The Department of Water Management purifies and delivers approximately 750 million gallons of drinking water to residents of Chicago and 120 suburbs daily. 42% of the whole state gets their water from us. We also remove waste water and storm runoff through the sewer system where it is then conveyed to the Metropolitan Water Reclamation District of Greater Chicago for processing. Our mission is to efficiently provide the highest quality drinking water to the Chicago region while protecting our most precious natural resource- Lake Michigan.

Do you wonder if you have a lead service line? Check out DWM’s new citywide Service Line Inventory

On the Service Line Inventory, you will see what our records show both the private and public side of service lines citywide to be made of. If you see that part of your line is labeled “Suspected Lead”, this determination is made based on the age and size of your building because there has not yet been field verification of its content.

You should know:

  • The Department of Water Management (DWM) has made all reasonable efforts to ensure that the information on this website is accurate according to the information available to us, but accuracy is not in any way guaranteed.
  • Having a lead service line does not automatically mean you have elevated levels of lead in the water. DWM adds corrosion control to the water to help prevent lead from leaching into the water. Each house has different test results based on factors such as water usage (which refreshes the corrosion control coating in your pipes), interior plumbing, and previous periods of vacancy. To check the levels of lead in your water, call 311 for free water testing.
  • In Chicago, lead paint is by far the biggest source of lead poisoning in children. It is a good idea to check your house for lead paint while also checking to see if you have a lead service line.
  • All young children should have their blood lead levels tested by their pediatrician - see more info here.

Avoid frozen pipes

As temperatures start dropping, pipes start popping! The Chicago Department of Water Management reminds us that there are some simple steps that we can take to prevent pipes from possibly freezing, leaking, or bursting. 

Remember to:

  • Maintain proper heat levels in your home and make sure that warm air is circulating wherever there are water pipes like underneath sinks. 
  • Run a trickle of cold water on each floor of the home at the point furthest from the location of the main water service into the building. Moving water prevents freezing.
  • Insulate pipes, particularly those located outside or on the perimeter of your home.
  • Remove all garden hoses of the winter and shut off their water source. Cover the spigots with Styrofoam caps. 

And should an interior pipe freeze, use a hair dryer or heating pad to warm it. Never use an open flame.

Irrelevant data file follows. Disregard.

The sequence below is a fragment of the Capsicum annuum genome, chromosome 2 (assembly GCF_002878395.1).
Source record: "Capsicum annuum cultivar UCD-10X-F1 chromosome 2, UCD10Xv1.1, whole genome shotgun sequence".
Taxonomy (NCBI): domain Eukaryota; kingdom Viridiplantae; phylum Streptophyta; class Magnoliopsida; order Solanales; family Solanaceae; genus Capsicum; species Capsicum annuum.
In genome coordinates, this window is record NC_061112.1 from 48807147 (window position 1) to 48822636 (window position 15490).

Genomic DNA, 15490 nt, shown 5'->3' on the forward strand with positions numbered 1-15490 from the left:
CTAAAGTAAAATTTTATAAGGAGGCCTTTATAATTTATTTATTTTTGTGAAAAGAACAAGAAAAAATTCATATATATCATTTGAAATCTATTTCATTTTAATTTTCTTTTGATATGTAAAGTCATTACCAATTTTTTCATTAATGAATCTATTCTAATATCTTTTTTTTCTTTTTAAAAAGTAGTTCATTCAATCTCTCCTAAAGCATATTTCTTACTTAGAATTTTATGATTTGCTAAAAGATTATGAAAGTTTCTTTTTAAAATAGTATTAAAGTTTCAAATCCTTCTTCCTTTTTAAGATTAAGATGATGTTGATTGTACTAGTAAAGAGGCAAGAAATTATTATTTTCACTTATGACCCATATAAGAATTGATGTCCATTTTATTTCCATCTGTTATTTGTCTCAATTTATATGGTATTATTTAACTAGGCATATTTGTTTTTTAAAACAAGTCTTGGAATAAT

Remember that the small effort it takes to prevent pipes from freezing can prevent the need for very costly repairs! 

Prevent basement flooding

As our climate changes, we are seeing more intense storms than we have in past years. Our sewer system can get overwhelmed by these huge downpours and more of us are finding water in our basements. In Chicago, the sewer system also handles rainwater removal. The Chicago Department of Water Management is working closely with the Metropolitan Water Reclamation District to increase the capacity of our drainage systems.

There are some steps homeowners can take to help prevent water from backing up into their basements:

  • Disconnect downspout connections from the sewer system.
  • Make sure to direct downspout flow to areas with permeable surfaces that can properly absorb the stormwater or use rain barrels to collect the water directly from the downspouts.
  • Avoid running a dishwasher or washing machine during storms.
  • Clear the area around downspouts to allow water to flow freely away from your foundation.
  • Clear drains and sewers of debris and snow to allow drainage for melting.
  • Do not dump fats/oils/greases in private drains or public catch basins.
  • For better resistance to flooding in the future, it can be helpful to install rain gardens, green landscaping, or stormwater trees in your yard to help retain rainwater.

Flooding Information Flyer


Flushing Your Water System 

If your water service has been replaced or you have not used your water for six hours or more, it is important to flush your plumbing of any sediment, rust or metals, including any lead to maintain water quality.

Consumer Lead Testing Results and Requests  

Construction Projects

Neighborhood construction projects involving water and sewer main replacements.

Department Main Office

Water Management

Department Facts

Additional Information


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